I Thess. 2:1. “But even after that we had suffered before, and were shamefully entreated, as ye know, at Philippi, we were bold in our God to speak unto you the gospel of God with much contention.”
It’s been over a week since I wrote the last study in Thessalonians, so you may want to go back and look at the previous post, “Not in Vain,” to get yourselves back in the context for this verse.
Paul’s work in Thessalonica was not a timid effort to be nice, to be popular, to be accepted by all the people there. His work was bold, carried on with power in spite of immediate and violent opposition. I believe that we must show the love of Christ to people when we are trying to win them to Him; however, sometimes I have to wonder how much time we’re wasting on today’s very popular concept of “building relationships” instead of presenting Christ. And that concept, by the way, is not new. It seems we are always looking for new and exciting ways to spread the gospel, ways that will appeal to the pop culture. In doing so, we use the methods of pop culture. Seems to me that it would be more effective to be radically different from pop culture in our efforts, so that we don’t just blend in. Jesus certainly didn’t blend in.
All right. Just a tiny little rant there. Moving on.
Paul’s reference to his experience in Philippi is important. He had just come from a public flogging and being imprisoned with his feet locked into stocks. Read the account in Acts 16:23-24. A Roman flogging was no light punishment. It would never be forgotten, and Paul experienced it several times. It was horror, leaving many victims dead or comatose when it was over. It was the same flogging Jesus endured before He was crucified. The ancient Romans certainly seemed to find delight in inflicting horrendous punishment against their enemies! After the shame of a public whipping, Paul and Silas were thrown–literally–into a nasty, dark, foul-smelling jail cell and endured the indignity of having their feet locked into stocks, making it impossible for them to avoid aggravating the horrible wounds on their backs if they wanted to lie down. When Paul says they were shamefully entreated, he isn’t kidding. Shame was an important feature of Roman discipline. Also, as a Roman citizen Paul should never have had to endure such indignity, and that is why he insisted that the officials of the city come and personally conduct him and Silas out of the prison. What had been done to them was illegal.
And yet. And yet, as soon as they were freed and physically able to travel, these two men chose to continue the work of the gospel in a city that was unfriendly, fully aware that they were risking similar treatment in Thessalonica. I am humbled by their courage.They could do what they did only because they were fully aware of an inescapable commission. Remember Jonah? He tried to escape God’s commission and ended ignobly in a whale’s smelly belly. I wonder if Paul and Silas thought about that!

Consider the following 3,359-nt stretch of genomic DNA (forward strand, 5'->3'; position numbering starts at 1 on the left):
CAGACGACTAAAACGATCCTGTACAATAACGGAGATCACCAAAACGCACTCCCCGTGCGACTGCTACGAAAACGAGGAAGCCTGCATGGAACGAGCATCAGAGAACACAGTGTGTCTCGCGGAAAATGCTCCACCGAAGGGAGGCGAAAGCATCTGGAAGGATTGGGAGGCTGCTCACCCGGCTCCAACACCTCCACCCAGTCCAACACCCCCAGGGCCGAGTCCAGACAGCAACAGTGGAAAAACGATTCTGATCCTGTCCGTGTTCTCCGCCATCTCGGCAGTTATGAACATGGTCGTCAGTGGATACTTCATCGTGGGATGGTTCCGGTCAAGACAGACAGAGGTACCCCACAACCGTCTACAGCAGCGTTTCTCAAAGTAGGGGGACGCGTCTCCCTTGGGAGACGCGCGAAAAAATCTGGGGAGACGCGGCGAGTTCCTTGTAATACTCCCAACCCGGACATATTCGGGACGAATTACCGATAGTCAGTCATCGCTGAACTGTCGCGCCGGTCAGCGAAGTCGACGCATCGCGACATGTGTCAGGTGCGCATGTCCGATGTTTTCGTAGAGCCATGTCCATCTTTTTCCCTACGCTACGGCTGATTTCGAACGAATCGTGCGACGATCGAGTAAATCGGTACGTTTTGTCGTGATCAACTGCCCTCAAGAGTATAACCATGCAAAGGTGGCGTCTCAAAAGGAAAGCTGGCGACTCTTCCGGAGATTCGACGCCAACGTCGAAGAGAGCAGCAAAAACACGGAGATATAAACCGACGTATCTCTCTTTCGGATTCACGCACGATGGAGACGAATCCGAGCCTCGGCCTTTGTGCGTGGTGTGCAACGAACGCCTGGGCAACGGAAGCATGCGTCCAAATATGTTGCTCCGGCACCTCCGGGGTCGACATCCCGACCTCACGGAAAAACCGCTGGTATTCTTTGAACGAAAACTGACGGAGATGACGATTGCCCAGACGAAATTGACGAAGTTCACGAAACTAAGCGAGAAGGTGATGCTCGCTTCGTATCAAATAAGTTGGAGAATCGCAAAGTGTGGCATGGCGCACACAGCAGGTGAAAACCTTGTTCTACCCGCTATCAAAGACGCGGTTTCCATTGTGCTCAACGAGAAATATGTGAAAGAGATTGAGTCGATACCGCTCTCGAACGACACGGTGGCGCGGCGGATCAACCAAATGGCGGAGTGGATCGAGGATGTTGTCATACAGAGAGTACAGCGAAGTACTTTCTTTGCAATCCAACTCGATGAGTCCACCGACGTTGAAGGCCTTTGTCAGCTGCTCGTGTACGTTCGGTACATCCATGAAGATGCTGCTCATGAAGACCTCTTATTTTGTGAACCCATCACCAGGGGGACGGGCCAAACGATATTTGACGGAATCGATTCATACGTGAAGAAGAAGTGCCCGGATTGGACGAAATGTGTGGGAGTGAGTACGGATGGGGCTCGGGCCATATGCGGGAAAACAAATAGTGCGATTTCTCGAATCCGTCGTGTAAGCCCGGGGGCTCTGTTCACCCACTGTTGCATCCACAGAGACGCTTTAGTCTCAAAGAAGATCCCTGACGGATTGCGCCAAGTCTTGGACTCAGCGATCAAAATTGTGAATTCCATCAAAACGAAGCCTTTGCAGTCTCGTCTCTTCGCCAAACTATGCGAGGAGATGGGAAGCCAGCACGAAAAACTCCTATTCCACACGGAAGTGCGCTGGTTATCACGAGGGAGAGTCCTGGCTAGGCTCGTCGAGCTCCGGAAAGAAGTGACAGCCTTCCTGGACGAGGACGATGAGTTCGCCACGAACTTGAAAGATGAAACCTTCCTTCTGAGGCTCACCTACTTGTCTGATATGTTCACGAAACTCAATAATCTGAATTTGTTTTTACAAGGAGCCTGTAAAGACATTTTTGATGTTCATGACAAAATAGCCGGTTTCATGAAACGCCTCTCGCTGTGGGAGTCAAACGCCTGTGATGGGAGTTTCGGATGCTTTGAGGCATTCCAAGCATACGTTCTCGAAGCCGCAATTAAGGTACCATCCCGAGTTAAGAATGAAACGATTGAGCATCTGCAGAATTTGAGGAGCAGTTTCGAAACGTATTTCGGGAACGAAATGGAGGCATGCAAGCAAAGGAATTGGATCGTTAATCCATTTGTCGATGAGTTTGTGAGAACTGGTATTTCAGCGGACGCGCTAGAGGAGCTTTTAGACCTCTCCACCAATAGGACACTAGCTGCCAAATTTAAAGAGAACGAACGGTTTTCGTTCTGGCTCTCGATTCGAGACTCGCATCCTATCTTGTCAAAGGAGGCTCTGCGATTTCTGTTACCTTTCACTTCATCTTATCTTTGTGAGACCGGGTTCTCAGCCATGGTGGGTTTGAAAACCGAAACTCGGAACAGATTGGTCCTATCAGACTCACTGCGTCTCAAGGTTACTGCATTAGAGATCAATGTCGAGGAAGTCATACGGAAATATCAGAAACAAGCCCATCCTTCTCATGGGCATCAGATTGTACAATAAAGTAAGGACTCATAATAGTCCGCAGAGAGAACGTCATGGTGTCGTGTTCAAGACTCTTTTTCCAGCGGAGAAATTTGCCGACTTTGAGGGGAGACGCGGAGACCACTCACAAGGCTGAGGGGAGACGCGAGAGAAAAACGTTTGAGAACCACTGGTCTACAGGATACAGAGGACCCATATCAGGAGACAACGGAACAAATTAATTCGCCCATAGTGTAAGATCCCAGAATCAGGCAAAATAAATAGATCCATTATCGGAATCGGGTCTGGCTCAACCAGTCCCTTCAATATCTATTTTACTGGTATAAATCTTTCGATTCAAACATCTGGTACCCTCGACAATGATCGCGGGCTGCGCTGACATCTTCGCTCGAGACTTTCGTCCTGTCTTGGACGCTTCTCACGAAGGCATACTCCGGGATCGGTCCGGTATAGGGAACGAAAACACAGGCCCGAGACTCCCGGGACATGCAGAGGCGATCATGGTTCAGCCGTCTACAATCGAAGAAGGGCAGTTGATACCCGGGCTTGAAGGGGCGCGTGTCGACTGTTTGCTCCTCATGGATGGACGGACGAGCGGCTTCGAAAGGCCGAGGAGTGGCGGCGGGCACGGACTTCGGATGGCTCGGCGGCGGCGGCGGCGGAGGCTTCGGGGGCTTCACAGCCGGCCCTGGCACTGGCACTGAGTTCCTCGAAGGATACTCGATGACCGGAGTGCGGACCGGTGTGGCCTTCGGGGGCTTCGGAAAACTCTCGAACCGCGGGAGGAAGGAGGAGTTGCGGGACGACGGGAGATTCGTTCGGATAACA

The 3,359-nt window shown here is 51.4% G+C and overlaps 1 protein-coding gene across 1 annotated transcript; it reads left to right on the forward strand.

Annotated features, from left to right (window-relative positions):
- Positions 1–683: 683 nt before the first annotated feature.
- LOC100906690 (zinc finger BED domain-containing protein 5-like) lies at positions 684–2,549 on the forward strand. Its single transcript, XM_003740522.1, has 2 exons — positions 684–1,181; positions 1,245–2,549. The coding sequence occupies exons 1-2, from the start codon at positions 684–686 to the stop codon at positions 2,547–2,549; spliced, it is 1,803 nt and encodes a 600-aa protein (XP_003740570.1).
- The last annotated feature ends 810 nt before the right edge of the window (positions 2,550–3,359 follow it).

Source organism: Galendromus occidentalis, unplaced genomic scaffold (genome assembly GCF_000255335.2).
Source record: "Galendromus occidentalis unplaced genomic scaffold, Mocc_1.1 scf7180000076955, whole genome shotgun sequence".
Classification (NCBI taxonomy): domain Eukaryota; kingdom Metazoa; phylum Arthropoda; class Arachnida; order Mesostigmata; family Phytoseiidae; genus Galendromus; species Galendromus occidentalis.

I believe that Paul and Silas were still moving carefully when they reached Thessalonica. Their clothing must have aggravated their wounds, to say nothing of the dust and discomfort of heat on their journey. Their physical pain was almost certainly obvious to those who heard them preach, making it clear that to heed their message was a dangerous thing, bearing serious consequences.
And yet. And yet, the people there who accepted the Good News were open in their own allegiance to Christ.
Paul says that in spite of all they had endured, they were bold in our God to speak the gospel. It may seem like a small thing, but I believe it is important and very interesting to understand the information I’ve gleaned about the verb speak that Paul used here. It is derived from two words that literally translate as “all speech.” It shows that state of mind when the words flow freely, the attitude of feeling quite at home with no sense of stress or strain. There is confidence in that kind of freedom. The verb is always used in the New Testament to describe the preaching of the gospel. It indicates the free and confident manner the missionaries had, with no sense of restraint or fear.
It is my personal observation, through 60+ years of hearing preaching, that preachers who use the Word as their sole authority are both eloquent and confident; both relaxed and fearless, unrestrained by self-consciousness when they handle God’s Word. I’ve heard many stories over the years about young preachers who were awkward in their earliest preaching experiences, but who gradually became more confident as the beginning of the sermon was finished and they began to dig into the Word, preaching with power and authority as the truth of God’s Word settled their hearts and minds. I believe this is what happened to Paul and Silas in Thessalonica.
“With much contention.” There are two possibilities in the interpretation of this final phrase in the verse. One is that it refers solely to persecution from without; the other is that it refers to an internal struggle against the apostle’s inner fears. I like the position that it covers both internal and external opposition. Paul and Silas were, after all, only human; surely they feared and dreaded more physical pain and humiliation.
And yet. And yet they overcame their inner contention that would have resulted in their just sitting down and being quiet, facing the possibility of further persecution in the boldness of their knowledge that God would not forsake them. They also persevered in spite of the vocal and organized opposition to their preaching.
I am reminded of the third verse of the old hymn Just As I Am: “Just as I am, though tossed about, With many a conflict, many a doubt. Fightings and fears within, without, O Lamb of God, I come! I come!”